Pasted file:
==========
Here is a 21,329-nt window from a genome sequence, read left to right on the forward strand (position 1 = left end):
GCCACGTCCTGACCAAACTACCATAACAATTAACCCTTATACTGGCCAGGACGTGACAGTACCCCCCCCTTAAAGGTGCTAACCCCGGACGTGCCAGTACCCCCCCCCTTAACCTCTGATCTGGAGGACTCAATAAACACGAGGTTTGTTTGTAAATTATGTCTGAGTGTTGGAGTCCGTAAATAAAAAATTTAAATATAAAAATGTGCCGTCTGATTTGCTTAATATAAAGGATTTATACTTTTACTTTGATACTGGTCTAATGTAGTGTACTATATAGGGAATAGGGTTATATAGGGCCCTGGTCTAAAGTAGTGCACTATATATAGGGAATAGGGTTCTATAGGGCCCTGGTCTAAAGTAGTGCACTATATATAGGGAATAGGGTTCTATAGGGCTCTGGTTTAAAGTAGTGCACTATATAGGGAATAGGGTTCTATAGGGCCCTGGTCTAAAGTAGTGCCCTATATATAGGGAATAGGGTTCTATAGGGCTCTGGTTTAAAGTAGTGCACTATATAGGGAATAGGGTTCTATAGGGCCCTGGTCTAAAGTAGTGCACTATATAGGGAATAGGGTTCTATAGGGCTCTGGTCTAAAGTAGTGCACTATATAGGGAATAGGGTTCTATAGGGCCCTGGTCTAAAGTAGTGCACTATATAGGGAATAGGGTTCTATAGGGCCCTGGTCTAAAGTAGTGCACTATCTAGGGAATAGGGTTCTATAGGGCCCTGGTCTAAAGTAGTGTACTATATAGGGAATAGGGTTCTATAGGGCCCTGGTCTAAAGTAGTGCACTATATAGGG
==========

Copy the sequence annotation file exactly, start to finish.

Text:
Here is a 21,329-nt window from a genome sequence, read left to right on the forward strand (position 1 = left end):
GCCACGTCCTGACCAAACTACCATAACAATTAACCCTTATACTGGCCAGGACGTGACAGTACCCCCCCCTTAAAGGTGCTAACCCCGGACGTGCCAGTACCCCCCCCCTTAACCTCTGATCTGGAGGACTCAATAAACACGAGGTTTGTTTGTAAATTATGTCTGAGTGTTGGAGTCCGTAAATAAAAAATTTAAATATAAAAATGTGCCGTCTGATTTGCTTAATATAAAGGATTTATACTTTTACTTTGATACTGGTCTAATGTAGTGTACTATATAGGGAATAGGGTTATATAGGGCCCTGGTCTAAAGTAGTGCACTATATATAGGGAATAGGGTTCTATAGGGCCCTGGTCTAAAGTAGTGCACTATATATAGGGAATAGGGTTCTATAGGGCTCTGGTTTAAAGTAGTGCACTATATAGGGAATAGGGTTCTATAGGGCCCTGGTCTAAAGTAGTGCCCTATATATAGGGAATAGGGTTCTATAGGGCTCTGGTTTAAAGTAGTGCACTATATAGGGAATAGGGTTCTATAGGGCCCTGGTCTAAAGTAGTGCACTATATAGGGAATAGGGTTCTATAGGGCTCTGGTCTAAAGTAGTGCACTATATAGGGAATAGGGTTCTATAGGGCCCTGGTCTAAAGTAGTGCACTATATAGGGAATAGGGTTCTATAGGGCCCTGGTCTAAAGTAGTGCACTATCTAGGGAATAGGGTTCTATAGGGCCCTGGTCTAAAGTAGTGTACTATATAGGGAATAGGGTTCTATAGGGCCCTGGTCTAAAGTAGTGCACTATATAGGG